An antioxidant called quercetin, found in red apples, may give an immunity boost to individuals under stress.
In a study conducted by David Nieman, PhD, professor at Appalachian State University, results showed that cyclists who took 1,000 milligrams of quercetin every day for five weeks were 9 times less likely to report upper respiratory illness during a two-week period following extreme exercise, even though there were no measurable differences in the immune functions of the subjects in the study.
Furthermore, the research found that the athletes taking quercetin supplements maintained higher mental alertness and reaction time when compared to the placebo group.
Apples contain a long list of phytonutrients that function as antioxidants and support our heart health. In order to take full advantage of the antioxidants in apples, it’s important to include the skin. Since the skins are also the most exposed to the environment, it is recommended that you purchase organically grown apples to minimize the apple skin’s exposure to pesticides and other contaminants.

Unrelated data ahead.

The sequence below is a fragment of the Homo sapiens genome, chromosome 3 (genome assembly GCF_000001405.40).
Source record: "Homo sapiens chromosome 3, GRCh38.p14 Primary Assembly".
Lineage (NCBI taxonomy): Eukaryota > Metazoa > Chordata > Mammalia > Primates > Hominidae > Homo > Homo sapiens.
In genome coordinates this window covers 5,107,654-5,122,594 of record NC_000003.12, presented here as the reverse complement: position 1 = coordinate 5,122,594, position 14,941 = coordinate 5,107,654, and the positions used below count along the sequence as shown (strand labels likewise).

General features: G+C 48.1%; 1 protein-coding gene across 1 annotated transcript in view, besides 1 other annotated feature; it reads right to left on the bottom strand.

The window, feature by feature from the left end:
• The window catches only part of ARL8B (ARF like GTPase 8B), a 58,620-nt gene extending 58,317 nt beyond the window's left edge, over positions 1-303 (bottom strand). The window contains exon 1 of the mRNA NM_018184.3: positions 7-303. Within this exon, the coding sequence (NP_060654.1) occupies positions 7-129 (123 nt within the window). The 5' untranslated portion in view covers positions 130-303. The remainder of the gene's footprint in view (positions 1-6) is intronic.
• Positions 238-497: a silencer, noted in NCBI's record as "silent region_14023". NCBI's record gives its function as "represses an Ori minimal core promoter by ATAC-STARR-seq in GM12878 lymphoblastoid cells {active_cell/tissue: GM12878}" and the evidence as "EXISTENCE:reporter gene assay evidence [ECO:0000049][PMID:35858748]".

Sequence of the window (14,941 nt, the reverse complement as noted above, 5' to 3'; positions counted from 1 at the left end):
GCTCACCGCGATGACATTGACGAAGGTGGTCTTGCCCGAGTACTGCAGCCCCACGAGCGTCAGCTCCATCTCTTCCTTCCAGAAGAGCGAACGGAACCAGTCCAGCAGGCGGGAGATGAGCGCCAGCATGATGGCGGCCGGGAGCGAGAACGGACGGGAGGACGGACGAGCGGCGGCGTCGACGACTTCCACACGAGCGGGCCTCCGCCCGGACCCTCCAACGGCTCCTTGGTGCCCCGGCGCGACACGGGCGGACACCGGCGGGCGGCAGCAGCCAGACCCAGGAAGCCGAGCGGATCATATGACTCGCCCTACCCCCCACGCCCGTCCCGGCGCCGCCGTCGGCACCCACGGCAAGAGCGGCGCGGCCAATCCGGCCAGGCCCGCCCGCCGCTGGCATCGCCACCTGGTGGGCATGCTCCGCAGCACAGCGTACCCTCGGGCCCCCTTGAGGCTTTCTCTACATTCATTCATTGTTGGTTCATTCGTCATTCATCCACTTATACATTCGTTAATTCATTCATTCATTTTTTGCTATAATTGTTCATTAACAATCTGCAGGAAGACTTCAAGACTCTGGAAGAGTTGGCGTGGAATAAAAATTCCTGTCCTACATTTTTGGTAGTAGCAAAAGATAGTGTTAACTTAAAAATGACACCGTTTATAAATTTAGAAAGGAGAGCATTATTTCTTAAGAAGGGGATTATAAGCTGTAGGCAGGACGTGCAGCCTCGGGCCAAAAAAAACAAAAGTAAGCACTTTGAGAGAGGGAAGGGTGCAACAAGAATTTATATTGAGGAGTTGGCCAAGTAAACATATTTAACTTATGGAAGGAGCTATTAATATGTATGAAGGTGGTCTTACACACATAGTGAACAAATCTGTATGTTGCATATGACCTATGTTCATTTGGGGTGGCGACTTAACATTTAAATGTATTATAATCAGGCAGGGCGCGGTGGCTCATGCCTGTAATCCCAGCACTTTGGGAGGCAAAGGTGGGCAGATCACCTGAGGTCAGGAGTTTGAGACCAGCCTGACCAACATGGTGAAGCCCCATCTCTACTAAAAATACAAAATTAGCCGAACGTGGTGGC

Apples also contain about 4 grams of dietary fiber in a medium-sized, 5-ounce apple. This includes both soluble and insoluble fiber which aids in cholesterol regulation. In some studies, as little as two ounces of apple a day, which is less than half of a medium-sized apple, have been found to be helpful. That means that you would only need to eat 3 apples per week to stay healthy. Whole apples are healthier than apple juice. The current methods of juicing remove the pulp and the skin, which is where much of the nutrients are.
Look for firm fruits with rich coloring. Choose fully ripened fruit for the most antioxidants. In the US, apple season begins at the end of summer and lasts until early winter. Apples available at other times have been in cold storage or are imported from the southern hemisphere.